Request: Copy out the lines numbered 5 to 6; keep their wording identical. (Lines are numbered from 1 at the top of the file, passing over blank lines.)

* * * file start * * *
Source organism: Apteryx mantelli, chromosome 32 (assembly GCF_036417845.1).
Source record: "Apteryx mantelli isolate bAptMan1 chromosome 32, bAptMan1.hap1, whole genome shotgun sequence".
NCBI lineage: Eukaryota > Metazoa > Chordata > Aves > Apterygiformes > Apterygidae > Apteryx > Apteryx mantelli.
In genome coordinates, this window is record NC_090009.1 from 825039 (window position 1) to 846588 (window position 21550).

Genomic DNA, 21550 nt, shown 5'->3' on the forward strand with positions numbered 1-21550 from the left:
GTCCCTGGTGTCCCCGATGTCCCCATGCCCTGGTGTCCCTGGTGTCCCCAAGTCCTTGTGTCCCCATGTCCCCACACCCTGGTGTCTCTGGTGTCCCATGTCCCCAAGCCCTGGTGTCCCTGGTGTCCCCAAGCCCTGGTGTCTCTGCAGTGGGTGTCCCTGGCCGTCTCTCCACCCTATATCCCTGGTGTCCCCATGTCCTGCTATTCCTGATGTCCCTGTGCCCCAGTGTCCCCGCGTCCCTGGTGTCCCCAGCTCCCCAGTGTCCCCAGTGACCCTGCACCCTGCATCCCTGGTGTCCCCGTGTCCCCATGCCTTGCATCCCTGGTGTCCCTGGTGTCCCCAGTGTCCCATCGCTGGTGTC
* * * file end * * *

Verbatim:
Genomic DNA, 21550 nt, shown 5'->3' on the forward strand with positions numbered 1-21550 from the left:
GTCCCTGGTGTCCCCGATGTCCCCATGCCCTGGTGTCCCTGGTGTCCCCAAGTCCTTGTGTCCCCATGTCCCCACACCCTGGTGTCTCTGGTGTCCCATGTCCCCAAGCCCTGGTGTCCCTGGTGTCCCCAAGCCCTGGTGTCTCTGCAGTGGGTGTCCCTGGCCGTCTCTCCACCCTATATCCCTGGTGTCCCCATGTCCTGCTATTCCTGATGTCCCTGTGCCCCAGTGTCCCCGCGTCCCTGGTGTCCCCAGCTCCCCAGTGTCCCCAGTGACCCTGCACCCTGCATCCCTGGTGTCCCCGTGTCCCCATGCCTTGCATCCCTGGTGTCCCTGGTGTCCCCAGTGTCCCATCGCTGGTGTC